The only thing more appalling than the horrific family events Burroughs recounts is the cloying, narcissistic, self-cherishing way Burroughs narrates. Every word is lovingly wrapped in self-admiring cotton ("I wrote this word!" "I chose this word!" "I can't believe myself!"), which is not only tiring: it breaks the flow of narration. I was finally able to accommodate myself to this unnecessarily drawn-out style of speaking, and the book manages to come through as a sad, frightening and sympathetic self-portrait.
Krishnamurti's message is far-reaching and unsparing. I've listened to the book three times now. Adam Behr's reading is articulate, but uninflected. Everything is said with the same emphasis, without discernible pauses. The material warrants a more thoughtful reading. The net effect is relentless, it gets a bit too much at times, and I've had to stop repeatedly just to take a break.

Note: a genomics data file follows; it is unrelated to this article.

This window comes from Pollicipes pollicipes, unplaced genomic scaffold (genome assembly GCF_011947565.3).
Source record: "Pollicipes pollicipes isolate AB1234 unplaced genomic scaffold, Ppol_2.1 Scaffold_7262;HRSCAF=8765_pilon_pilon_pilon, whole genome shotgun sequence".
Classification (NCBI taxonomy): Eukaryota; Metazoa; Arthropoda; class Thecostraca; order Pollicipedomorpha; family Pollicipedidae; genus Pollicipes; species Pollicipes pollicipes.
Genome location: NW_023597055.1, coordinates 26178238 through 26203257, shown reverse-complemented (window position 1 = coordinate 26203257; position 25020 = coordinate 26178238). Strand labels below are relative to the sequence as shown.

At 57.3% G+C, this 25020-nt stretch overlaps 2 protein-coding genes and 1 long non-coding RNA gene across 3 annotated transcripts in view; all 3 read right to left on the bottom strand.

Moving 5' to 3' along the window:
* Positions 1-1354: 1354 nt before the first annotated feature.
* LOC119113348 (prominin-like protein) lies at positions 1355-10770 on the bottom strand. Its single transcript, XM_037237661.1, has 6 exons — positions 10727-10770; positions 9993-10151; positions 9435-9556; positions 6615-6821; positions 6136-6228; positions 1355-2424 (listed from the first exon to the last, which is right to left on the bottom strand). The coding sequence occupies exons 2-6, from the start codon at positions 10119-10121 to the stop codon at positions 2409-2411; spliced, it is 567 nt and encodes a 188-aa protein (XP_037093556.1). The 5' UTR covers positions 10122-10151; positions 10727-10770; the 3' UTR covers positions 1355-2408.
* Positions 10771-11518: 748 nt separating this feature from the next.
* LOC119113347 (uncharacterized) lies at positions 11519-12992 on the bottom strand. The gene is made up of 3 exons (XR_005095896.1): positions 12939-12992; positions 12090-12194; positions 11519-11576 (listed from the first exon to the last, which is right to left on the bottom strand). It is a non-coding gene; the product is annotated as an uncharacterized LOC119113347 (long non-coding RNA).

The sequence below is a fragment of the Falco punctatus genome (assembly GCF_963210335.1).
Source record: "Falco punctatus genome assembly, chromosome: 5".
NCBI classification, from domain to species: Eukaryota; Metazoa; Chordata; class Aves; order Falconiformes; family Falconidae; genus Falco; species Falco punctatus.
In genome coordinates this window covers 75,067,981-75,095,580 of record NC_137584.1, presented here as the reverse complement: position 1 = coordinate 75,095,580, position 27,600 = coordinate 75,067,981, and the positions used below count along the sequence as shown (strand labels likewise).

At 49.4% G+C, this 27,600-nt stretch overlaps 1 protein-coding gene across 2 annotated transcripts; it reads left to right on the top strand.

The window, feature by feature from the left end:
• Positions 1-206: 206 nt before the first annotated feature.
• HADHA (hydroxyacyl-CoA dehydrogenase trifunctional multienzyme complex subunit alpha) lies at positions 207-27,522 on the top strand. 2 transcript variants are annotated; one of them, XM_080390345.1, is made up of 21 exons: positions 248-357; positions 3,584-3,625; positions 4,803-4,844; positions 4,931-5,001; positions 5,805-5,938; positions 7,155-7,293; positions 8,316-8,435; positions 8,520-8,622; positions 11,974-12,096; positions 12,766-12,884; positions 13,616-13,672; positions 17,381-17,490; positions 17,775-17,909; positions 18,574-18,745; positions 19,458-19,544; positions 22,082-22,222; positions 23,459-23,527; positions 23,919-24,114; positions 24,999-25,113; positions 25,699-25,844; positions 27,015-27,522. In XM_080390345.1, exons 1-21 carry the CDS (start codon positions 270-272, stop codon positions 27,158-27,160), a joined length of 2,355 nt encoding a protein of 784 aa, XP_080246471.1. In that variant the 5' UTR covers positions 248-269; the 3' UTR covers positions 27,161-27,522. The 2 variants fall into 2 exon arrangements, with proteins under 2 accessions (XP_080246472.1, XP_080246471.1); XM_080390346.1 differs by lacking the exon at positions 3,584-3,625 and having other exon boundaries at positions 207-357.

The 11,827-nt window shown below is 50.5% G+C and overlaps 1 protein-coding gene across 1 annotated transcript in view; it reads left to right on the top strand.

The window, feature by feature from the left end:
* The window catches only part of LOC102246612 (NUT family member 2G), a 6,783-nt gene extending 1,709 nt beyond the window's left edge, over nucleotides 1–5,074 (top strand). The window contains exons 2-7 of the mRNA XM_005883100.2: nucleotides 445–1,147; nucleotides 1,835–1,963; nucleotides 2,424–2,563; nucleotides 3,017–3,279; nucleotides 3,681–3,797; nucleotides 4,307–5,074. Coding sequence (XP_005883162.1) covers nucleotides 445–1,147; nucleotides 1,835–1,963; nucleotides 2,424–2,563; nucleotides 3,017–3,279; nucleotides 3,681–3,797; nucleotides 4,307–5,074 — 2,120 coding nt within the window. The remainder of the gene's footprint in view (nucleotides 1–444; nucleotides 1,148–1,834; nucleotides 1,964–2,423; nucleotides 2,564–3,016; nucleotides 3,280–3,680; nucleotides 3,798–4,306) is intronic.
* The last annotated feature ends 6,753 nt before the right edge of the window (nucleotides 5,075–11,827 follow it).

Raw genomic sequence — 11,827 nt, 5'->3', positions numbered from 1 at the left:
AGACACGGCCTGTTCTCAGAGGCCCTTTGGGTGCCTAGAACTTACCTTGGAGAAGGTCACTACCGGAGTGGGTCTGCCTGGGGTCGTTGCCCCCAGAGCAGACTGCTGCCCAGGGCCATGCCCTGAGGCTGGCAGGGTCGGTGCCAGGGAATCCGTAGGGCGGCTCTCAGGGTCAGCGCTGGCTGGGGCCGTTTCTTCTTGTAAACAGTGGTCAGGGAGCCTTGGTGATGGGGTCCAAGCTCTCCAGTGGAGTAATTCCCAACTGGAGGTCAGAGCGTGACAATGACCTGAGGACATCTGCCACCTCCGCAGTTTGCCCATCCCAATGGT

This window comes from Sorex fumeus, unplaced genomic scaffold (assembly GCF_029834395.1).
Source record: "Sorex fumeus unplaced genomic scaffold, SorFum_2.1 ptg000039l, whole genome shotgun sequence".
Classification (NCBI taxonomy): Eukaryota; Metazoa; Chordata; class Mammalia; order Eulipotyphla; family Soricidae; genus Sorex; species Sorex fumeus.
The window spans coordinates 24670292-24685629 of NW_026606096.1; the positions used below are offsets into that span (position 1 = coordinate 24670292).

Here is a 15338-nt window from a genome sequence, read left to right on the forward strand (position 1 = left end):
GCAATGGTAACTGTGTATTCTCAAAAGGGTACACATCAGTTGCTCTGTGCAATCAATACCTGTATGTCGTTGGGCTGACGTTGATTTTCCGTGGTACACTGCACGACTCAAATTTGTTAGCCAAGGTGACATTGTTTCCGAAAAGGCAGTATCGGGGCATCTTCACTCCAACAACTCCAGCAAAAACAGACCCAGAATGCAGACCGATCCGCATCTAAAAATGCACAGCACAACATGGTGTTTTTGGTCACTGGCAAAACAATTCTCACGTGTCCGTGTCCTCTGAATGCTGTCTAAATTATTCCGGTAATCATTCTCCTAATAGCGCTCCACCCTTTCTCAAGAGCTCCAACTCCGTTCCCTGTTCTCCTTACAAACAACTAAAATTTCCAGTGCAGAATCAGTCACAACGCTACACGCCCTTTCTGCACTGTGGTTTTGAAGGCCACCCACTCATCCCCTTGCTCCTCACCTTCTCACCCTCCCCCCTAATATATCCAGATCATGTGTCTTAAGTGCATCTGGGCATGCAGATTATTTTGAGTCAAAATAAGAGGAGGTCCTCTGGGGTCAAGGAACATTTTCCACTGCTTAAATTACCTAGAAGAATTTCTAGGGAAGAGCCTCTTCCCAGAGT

George Guidall's rendition of this pitch-perfect portrait of neurotic dysfunction is brilliant. Only slightly exaggerated, the interior worlds of these generally unlikeable persons emerge with poignant and uncomfortable clarity.
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